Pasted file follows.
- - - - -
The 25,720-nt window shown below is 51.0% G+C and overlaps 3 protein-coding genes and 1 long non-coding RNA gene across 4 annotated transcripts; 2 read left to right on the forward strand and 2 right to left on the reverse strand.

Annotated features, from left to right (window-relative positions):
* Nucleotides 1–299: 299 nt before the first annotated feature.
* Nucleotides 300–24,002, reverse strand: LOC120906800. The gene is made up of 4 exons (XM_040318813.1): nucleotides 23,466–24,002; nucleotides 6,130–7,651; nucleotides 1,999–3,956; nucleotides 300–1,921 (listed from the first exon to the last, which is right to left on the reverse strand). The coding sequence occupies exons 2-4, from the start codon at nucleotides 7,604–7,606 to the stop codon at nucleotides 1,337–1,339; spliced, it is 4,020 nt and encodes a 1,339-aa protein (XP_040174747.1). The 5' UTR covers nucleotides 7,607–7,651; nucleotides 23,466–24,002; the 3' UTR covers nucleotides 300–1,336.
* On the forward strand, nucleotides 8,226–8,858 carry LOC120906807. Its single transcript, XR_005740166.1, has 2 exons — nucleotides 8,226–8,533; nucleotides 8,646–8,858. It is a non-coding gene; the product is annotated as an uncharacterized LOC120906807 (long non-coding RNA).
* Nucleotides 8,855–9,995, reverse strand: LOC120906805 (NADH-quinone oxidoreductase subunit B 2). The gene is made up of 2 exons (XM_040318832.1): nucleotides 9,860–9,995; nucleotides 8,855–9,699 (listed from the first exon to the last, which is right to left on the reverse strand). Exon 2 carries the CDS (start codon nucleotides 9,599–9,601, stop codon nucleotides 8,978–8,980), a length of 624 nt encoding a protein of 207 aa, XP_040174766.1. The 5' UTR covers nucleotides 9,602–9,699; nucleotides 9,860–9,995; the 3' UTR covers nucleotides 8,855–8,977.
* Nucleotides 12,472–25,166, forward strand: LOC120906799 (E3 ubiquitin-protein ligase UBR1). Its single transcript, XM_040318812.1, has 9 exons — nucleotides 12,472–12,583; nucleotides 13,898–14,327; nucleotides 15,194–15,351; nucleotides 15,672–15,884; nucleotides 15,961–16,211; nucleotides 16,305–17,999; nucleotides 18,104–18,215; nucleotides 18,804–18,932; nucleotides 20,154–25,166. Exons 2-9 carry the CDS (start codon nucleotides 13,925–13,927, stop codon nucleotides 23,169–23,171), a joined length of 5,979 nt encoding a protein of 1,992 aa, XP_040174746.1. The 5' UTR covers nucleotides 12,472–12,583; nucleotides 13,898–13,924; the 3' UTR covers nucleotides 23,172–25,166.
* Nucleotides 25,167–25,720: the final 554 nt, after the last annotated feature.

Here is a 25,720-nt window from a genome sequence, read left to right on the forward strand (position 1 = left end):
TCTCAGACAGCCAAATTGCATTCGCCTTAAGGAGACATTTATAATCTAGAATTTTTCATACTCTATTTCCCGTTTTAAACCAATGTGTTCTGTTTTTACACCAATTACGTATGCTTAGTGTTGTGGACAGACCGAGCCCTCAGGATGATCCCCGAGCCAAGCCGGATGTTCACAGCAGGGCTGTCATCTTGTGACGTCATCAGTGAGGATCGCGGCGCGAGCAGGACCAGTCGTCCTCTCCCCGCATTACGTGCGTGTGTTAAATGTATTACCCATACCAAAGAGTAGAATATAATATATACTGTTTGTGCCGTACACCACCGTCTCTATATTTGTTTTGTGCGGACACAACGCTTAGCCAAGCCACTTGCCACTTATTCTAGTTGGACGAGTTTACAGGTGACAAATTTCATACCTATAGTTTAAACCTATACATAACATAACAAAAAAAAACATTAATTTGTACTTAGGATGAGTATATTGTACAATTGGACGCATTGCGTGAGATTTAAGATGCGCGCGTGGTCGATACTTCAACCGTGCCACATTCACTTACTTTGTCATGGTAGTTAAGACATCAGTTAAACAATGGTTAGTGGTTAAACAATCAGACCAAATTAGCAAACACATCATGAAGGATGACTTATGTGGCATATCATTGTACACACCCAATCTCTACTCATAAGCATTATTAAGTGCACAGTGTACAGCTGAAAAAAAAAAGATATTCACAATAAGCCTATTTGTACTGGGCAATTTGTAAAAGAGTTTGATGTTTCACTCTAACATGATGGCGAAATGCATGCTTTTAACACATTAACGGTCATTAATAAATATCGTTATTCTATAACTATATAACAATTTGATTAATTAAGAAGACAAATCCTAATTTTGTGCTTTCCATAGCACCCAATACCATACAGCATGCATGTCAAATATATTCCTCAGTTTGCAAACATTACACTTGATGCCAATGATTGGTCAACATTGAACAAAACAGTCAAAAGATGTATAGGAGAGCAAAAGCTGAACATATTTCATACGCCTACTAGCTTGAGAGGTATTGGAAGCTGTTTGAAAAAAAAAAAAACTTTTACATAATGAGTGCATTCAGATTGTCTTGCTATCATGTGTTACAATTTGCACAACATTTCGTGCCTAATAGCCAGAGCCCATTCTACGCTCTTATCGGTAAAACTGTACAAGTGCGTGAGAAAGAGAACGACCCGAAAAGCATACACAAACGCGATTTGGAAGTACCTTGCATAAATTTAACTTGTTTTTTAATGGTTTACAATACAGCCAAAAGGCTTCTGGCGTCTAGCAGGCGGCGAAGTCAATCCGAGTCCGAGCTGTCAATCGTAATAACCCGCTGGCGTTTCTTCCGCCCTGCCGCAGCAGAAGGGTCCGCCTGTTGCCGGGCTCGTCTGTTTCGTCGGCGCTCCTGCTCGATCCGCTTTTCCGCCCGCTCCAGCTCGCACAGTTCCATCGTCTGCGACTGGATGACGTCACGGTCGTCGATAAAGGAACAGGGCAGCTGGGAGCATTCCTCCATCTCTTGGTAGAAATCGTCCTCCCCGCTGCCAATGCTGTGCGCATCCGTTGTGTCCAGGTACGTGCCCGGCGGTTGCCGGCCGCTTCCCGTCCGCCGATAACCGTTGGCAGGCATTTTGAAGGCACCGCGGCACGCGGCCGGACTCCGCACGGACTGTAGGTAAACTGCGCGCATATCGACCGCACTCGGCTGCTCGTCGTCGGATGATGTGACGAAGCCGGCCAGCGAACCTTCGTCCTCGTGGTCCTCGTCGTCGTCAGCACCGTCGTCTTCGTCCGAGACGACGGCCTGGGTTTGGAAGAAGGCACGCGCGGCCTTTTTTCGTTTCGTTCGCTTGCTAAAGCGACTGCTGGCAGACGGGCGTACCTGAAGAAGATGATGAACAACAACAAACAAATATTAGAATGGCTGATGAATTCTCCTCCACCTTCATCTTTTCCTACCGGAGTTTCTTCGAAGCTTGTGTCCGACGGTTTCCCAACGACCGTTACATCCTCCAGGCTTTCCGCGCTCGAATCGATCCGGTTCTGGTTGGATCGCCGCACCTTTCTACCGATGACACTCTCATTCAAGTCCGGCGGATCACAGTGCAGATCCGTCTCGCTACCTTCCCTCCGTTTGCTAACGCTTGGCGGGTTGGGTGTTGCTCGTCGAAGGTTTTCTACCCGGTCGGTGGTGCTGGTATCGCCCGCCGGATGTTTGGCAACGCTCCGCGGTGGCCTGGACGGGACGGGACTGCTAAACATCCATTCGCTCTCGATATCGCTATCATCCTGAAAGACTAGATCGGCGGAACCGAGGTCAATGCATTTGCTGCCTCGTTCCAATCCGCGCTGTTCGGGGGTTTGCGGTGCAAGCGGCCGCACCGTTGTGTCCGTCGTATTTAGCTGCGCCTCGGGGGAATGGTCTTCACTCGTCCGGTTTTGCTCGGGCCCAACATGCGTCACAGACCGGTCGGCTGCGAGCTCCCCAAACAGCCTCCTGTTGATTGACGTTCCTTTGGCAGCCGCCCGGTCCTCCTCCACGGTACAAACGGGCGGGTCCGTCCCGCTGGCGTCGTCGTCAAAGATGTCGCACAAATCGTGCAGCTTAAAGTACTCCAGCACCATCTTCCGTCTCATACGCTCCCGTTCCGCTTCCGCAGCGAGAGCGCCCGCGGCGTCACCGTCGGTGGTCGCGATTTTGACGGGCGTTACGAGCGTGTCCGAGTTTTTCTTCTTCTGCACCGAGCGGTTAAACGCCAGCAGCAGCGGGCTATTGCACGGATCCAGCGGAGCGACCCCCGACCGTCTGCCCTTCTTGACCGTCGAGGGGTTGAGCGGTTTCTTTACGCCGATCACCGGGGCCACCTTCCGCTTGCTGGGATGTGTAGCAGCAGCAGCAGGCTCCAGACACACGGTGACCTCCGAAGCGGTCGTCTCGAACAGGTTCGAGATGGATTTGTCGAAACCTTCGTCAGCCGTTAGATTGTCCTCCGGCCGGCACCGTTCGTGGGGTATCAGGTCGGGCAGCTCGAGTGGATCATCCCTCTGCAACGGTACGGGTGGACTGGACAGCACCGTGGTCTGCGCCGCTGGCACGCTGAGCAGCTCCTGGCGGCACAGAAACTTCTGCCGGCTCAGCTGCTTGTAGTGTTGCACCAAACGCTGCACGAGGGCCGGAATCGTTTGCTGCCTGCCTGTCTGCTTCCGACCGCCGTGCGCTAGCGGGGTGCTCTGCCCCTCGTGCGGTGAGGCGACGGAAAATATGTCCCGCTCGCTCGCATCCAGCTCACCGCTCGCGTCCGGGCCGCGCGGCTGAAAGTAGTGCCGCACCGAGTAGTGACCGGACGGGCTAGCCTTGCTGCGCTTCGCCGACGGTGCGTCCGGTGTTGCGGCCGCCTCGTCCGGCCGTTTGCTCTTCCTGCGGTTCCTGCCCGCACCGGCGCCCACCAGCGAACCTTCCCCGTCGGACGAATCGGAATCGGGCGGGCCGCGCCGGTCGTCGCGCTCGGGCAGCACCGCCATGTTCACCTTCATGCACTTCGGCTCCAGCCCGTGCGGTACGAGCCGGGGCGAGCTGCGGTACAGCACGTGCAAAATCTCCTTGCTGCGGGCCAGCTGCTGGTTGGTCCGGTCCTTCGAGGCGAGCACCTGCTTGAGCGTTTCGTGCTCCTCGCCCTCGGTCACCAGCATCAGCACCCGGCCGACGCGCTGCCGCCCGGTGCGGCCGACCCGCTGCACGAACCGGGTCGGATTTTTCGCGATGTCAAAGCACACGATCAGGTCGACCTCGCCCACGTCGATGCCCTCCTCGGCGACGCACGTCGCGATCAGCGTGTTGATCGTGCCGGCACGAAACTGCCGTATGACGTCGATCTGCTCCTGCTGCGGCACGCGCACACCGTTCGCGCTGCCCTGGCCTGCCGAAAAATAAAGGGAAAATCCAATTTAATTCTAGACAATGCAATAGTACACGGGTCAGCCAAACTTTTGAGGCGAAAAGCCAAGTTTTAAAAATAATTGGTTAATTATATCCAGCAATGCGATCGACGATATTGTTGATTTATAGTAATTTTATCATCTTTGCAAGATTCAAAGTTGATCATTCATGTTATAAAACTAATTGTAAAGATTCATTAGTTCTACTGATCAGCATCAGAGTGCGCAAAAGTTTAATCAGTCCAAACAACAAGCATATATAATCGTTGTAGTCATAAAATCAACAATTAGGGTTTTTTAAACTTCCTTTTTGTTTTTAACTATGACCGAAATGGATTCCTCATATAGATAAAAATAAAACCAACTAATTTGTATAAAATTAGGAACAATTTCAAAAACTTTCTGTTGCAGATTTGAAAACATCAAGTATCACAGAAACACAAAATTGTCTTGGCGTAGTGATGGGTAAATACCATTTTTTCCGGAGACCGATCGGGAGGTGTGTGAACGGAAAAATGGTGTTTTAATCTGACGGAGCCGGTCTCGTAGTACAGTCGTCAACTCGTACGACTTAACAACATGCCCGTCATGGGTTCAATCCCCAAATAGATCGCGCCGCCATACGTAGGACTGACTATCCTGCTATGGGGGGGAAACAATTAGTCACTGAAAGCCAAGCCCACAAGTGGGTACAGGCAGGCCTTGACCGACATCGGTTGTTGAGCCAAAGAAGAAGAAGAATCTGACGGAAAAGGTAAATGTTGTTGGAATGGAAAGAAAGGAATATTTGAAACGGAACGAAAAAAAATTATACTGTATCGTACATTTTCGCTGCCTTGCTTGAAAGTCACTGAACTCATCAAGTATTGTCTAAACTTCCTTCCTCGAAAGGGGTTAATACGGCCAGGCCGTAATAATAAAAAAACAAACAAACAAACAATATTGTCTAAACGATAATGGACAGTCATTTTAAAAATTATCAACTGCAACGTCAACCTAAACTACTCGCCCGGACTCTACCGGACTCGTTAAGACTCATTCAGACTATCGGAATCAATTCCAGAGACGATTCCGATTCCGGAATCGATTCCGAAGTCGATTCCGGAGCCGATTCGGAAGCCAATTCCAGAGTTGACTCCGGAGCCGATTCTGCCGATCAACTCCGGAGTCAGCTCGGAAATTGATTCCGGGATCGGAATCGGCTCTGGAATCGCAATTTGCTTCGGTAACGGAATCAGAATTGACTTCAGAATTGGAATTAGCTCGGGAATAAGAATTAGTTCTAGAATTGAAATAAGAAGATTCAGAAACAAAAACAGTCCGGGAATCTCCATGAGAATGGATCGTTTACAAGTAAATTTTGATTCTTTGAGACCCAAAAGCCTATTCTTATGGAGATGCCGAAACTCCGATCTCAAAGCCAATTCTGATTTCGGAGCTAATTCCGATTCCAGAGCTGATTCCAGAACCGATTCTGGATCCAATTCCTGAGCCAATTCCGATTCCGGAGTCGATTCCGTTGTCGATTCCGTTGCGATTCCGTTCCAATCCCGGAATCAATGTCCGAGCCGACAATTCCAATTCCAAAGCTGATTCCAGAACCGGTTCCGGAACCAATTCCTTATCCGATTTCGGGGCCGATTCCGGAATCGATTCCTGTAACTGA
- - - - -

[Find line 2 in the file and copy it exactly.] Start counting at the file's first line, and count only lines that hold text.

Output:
Annotated features, from left to right (window-relative positions):